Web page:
by Jeff Messer
May 29th marked the 70th anniversary of Bing Crosby’s recording of “White Christmas,” a song about someone living in Los Angeles and dreaming of the snowy Christmases of their past. When I read that, I thought it strange it was recorded in May, but, then, I guess they needed time to market it by Christmas of that year. It hit the charts on Oct. 3 and became the biggest selling single in history and held that spot longer than any single in history, a record unbroken for more than 50 years. I know all of this not because I am the world’s biggest geek, although I probably am, but because I looked it up on the Internet — a skill I learned last week while keeping my grandsons.
According to what I read on the Internet, Irvin Berlin’s “White Christmas,” sung by Bing Crosby, served to boost the morale of not only our nation, but the American troops that were six months into a declaration of war on the world. In 1942, we had just come through the Dust Bowl, were still in a depression and now a world war. We needed something to hope for and “dreaming of a white Christmas” was just the thing. Thinking about “tree tops that glisten” and “children that listen for sleigh bells in the snow” seemed to give our nation a new hope that the dust would settle, the economy would strengthen and our young men and women would come home.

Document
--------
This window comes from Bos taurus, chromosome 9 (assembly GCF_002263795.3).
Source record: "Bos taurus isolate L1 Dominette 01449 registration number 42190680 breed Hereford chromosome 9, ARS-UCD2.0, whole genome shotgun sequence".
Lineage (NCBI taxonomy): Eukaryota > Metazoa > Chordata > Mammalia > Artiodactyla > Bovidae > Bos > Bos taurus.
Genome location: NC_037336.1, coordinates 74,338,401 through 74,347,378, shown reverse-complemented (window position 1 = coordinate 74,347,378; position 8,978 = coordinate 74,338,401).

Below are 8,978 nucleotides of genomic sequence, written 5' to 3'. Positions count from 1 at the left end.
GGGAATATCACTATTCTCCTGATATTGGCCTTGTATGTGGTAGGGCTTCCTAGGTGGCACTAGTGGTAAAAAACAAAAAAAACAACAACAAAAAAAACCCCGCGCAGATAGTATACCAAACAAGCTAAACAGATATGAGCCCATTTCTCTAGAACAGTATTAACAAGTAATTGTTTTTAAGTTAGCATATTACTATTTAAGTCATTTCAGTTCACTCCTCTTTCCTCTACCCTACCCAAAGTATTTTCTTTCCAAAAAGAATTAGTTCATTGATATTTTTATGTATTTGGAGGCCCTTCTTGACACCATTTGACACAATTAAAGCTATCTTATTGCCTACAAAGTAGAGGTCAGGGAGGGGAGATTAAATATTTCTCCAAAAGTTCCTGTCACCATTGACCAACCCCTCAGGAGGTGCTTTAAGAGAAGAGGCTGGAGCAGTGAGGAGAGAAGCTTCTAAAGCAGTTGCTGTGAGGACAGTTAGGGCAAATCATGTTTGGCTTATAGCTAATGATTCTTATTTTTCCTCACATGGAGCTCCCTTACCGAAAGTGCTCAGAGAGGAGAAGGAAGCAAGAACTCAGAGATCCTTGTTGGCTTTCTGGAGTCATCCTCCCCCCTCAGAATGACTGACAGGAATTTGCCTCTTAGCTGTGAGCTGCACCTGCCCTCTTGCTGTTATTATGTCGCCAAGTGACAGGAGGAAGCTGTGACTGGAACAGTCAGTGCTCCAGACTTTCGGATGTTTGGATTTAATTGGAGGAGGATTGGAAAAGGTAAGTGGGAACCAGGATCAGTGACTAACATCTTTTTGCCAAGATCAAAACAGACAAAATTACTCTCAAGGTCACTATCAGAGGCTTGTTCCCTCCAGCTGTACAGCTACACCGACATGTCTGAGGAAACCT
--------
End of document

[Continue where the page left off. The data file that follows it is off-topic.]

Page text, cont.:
What kind of song would inspire us today? With “White Christmas” as a guide I think it would, first of all, need to be fairly simple. Not that we are a simple people, but our inspiration to greatness often times comes from the simplicity of life. It would need to inspire us to dream of things that might seem to be impossible. Glistening trees and listening for sleigh bells in the middle of Los Angeles was a stretch for the imagination, but, then, that is what dreams are made of.
It also would need to inspire us toward the future while remembering the past. “Just like the ones I use to know…” can be comforting but it should never make us comfortable. Yesterday’s snow has melted away; “Frosty” is not here to stay. The dream is of a new snow that is fresh, clean and bright. It might be “like the ones I use to know…” but it won’t be the same nor should it be.
And what about a White Christmas anyway? A person in LA who is from New York might dream of a White Christmas, but what about someone in New York that is from LA? He might sing, “I am dreaming of a sun shiny Christmas just like the ones I use to know, with the beaches a clutter, and highways a flutter with horns honking all the time.”
I don’t know, but I do know that songs are about being inspired, and boy, do we need to be inspired today. Hey, what about a Groundhog Day song?
As always I am just thinking...